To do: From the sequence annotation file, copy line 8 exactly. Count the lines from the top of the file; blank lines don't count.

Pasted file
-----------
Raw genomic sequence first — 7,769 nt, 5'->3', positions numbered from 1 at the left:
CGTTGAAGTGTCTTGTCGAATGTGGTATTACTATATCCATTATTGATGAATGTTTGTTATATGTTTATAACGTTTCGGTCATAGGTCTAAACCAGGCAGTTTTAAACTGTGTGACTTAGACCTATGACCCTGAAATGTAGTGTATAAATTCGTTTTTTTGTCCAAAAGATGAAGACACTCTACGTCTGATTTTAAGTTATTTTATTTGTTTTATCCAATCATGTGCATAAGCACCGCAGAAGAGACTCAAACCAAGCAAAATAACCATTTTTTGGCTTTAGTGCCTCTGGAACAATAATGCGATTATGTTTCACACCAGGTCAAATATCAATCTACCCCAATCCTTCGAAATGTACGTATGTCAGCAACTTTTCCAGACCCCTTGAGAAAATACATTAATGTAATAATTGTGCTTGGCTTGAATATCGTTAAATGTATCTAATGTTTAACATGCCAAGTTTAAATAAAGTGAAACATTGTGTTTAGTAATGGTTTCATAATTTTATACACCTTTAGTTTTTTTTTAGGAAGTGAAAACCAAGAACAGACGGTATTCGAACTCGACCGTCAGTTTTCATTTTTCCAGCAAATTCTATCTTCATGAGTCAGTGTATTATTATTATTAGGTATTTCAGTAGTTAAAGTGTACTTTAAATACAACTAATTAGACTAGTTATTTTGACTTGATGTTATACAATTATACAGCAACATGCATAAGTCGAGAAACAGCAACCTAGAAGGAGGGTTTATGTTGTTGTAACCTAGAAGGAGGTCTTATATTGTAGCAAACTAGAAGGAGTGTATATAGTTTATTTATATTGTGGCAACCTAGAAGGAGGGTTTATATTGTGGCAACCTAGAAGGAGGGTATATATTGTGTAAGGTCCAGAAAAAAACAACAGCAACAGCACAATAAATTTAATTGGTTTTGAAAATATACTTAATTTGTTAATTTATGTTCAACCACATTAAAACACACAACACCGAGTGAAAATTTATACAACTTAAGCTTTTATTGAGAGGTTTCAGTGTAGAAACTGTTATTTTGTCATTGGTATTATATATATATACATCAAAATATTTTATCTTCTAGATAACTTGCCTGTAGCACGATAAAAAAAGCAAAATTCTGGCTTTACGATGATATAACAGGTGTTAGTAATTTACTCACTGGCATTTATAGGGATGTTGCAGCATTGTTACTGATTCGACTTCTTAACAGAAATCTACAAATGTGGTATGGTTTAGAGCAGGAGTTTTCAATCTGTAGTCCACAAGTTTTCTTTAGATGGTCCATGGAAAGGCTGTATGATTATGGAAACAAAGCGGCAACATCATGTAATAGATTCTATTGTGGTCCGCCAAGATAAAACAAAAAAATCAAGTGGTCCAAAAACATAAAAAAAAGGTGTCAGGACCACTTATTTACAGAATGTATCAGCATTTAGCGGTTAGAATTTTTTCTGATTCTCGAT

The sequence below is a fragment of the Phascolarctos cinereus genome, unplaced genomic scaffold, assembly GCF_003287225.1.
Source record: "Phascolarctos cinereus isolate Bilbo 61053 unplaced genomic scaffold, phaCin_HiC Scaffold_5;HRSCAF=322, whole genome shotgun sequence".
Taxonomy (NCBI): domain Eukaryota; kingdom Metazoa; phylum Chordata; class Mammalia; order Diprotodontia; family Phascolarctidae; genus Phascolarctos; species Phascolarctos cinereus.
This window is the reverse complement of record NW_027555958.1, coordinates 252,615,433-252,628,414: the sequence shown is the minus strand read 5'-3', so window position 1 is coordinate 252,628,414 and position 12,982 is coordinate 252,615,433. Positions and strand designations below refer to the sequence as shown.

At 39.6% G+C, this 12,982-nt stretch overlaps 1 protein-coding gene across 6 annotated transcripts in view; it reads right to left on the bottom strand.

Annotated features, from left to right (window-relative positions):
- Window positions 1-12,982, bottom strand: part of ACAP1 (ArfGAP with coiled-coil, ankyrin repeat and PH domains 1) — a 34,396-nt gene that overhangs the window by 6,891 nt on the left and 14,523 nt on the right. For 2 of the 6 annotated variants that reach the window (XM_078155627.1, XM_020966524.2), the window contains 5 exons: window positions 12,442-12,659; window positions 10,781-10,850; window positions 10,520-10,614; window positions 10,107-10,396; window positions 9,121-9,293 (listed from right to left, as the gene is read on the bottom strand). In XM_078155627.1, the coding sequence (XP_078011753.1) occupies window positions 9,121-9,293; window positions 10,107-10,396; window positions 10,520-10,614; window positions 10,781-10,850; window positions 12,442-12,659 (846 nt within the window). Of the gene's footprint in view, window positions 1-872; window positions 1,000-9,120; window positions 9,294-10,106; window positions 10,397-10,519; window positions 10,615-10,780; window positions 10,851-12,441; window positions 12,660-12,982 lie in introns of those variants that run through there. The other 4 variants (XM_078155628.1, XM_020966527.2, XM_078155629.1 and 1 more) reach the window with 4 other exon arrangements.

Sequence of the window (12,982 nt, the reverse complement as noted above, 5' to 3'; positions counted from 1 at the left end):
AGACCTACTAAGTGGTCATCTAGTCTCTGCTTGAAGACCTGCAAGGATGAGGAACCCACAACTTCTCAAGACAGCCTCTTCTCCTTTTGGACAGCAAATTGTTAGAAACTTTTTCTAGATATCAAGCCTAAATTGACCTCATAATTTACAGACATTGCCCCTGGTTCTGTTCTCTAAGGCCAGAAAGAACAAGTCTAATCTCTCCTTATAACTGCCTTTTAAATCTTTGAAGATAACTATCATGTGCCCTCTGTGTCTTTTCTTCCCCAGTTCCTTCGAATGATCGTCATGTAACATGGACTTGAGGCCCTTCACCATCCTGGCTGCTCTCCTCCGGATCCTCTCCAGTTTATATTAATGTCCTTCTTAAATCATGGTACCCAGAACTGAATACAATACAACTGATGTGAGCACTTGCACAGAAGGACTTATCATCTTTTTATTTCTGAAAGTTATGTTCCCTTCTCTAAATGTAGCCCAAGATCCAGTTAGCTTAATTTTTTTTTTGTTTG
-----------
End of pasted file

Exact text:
Annotated features, from left to right (window-relative positions):